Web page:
How Not to Get Crushed by A Crowd at A Busy Movie Shoot

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A female passenger disembarks from the train at the southmost station of the MRT line. The station is crowded, as usual, but for some reason she notices guards and MRT staffers screaming and filtering out the folks who had just disembarked from the train.

She looks up at the escalator, and sees guards filtering out passengers with stored-value tickets to go through the station overpass while the rest of the hoi polloi – including herself, with her one-time use ticket – are asked to chuck their tickets into large bags being held out by MRT staff.

Then she alights the stairs to the overpass, where she looks down and sees a camera crew pushing their way through the massive crowd below.

This can only mean one thing: Her beloved – or at least his less-attractive stunt double – is shooting his damned movie. Again.

Incensed by the fact that he has still not acknowledged her after their “date” at the Manila Peninsula (during which time he may or may not have seen her drowning her sorrows in chamomile tea) she makes a turn on the overpass, and reminds herself of certain things…

  • Do not – repeat, DO NOT – crane your neck over the railing to make sure that it is him, and not his less-attractive stunt double. First of all because you know that the shoot is probably happening at several different places at once (the sidewalk, the MRT concourse, the long stretch of road on the reclaimed area before you get to Mall of Asia), and second because you have been there and done that at a location where you were less likely to get trampled to death. You still have your dignity; it’s best to keep it that way. 
  • Take a cue from his character instead by walking fast and blending straight into the crowd on the overpass, keeping your wits about you while clutching your purse for dear life. Extra points if you can make your face as intense as possible.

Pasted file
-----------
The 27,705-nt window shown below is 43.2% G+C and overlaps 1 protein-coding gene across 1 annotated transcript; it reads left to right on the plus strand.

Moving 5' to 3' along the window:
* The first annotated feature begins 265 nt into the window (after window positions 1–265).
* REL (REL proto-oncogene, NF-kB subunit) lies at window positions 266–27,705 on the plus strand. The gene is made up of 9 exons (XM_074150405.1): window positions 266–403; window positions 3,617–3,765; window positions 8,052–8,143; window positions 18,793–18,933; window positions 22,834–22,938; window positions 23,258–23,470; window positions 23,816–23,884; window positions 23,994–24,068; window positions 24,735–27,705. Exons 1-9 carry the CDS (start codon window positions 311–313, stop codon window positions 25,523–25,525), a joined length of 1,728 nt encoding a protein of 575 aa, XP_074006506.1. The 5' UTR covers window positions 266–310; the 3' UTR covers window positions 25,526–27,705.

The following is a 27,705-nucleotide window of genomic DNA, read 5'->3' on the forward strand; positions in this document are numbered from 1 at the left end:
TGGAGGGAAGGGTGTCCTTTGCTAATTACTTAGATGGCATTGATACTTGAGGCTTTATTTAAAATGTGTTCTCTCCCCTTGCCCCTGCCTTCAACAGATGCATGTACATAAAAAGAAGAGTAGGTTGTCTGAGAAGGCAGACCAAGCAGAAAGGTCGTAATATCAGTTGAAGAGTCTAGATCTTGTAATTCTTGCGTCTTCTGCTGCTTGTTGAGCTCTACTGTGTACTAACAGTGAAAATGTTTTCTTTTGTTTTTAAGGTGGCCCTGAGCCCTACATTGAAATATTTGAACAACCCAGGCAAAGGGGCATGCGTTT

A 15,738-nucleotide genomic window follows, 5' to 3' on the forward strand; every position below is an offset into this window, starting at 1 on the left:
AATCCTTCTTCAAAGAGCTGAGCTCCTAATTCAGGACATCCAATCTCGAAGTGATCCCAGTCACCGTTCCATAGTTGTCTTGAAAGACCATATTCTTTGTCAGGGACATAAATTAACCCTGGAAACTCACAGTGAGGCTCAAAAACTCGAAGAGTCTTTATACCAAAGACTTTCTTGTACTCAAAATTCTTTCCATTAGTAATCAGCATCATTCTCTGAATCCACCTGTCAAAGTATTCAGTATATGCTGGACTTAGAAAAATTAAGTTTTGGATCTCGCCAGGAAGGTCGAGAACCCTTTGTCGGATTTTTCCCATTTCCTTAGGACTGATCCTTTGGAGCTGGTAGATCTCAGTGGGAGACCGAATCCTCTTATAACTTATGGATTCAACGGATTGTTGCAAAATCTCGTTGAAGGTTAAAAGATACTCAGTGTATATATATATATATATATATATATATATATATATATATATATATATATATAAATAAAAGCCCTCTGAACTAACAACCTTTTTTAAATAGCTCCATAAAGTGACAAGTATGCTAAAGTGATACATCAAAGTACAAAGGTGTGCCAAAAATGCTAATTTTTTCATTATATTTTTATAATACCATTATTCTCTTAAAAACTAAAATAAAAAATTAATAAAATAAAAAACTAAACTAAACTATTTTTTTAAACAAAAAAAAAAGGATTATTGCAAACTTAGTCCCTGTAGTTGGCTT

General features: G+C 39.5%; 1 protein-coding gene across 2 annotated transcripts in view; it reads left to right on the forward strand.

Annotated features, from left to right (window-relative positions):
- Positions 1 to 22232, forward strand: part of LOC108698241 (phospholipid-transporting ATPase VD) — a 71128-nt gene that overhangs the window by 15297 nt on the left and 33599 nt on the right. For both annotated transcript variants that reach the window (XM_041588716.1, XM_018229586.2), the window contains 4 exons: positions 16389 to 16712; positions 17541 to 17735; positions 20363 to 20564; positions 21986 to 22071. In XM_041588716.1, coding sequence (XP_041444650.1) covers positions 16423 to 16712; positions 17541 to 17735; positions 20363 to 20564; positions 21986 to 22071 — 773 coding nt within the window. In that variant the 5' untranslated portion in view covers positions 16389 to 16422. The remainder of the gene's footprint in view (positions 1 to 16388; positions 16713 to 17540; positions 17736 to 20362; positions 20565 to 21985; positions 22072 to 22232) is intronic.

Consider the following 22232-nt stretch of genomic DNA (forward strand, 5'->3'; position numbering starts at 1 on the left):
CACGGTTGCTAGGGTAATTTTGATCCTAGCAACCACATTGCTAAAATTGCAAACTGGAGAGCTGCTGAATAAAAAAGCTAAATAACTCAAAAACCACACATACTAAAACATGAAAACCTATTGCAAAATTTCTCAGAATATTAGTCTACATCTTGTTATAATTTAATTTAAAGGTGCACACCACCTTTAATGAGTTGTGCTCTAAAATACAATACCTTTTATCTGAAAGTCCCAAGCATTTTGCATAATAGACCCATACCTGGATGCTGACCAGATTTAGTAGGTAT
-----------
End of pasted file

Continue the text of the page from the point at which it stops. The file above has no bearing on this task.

• Remind yourself that any robber or mugger who tries to ask you for your money or your life will be very disappointed to learn that you do not own a smartphone. God help them if they go through all of that trouble over a cheap (and outdated) Nokia that they could have just borrowed from the laundry-woman next door.
  • If you do get lost – and you will, since you have not been in this part of Manila for the last 20 years – do ask for directions, but do not put any hope in them. Any chance you may have on riding the jeep that will take you where you need to be will be dashed when you have to compute the number of transfers. 
  • Walk as fast as possible until you find the jeepney that you will need to take to wherever you’re going. Especially if it’s the Mall of Asia, because they will call out to you.
  • Hello, you know how to take a jeepney. You don’t have to be a snob about packing into a tight space while your driver blares out “Bring Me To Life” on his stereo. Just keep your guard up. 
  • The only reason for you to take a cab is to guarantee for sure that you will get to wherever you’re going… and even then, those bastards might screw you over. Know your basic rates, and always ask for a receipt. 
  • When you get home to QC a few hours later, however, pat yourself on the back for surviving this whole thing.
  • As for the aforementioned beloved, do not threaten to replace him with Novak Djokovic or Benedict Cumberbatch (or both) for putting you and the residents of Pasay City through this madness. Remember, all will be forgiven when he pays you back with a stored-value MRT ticket and a box of rose macarons.
  • And if it helps, try to imagine him reciting the English translation of Sonnet 66 by Pablo Neruda, which would actually suit his voice pretty well. (No, really!) 
(Mute out the last twenty-five seconds of this video; the reading stands out enough on its own.)

Love, Stella

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Stella Torres

is the author of the adult contemporary romances Save the Cake, Crushingly Close, and Nine Years Away, as well as the short story “Be Creative” in the anthology Kids These Days: Stories from Luna East Vol. 1.

In her previous life, she has worked in public relations, taught English as a second language, and even attended graduate school (twice!). She has lived in Indonesia, Honolulu, and Quezon City before moving back to her hometown of Los Banos, a few hours’ drive (with traffic) from the heart of Manila.

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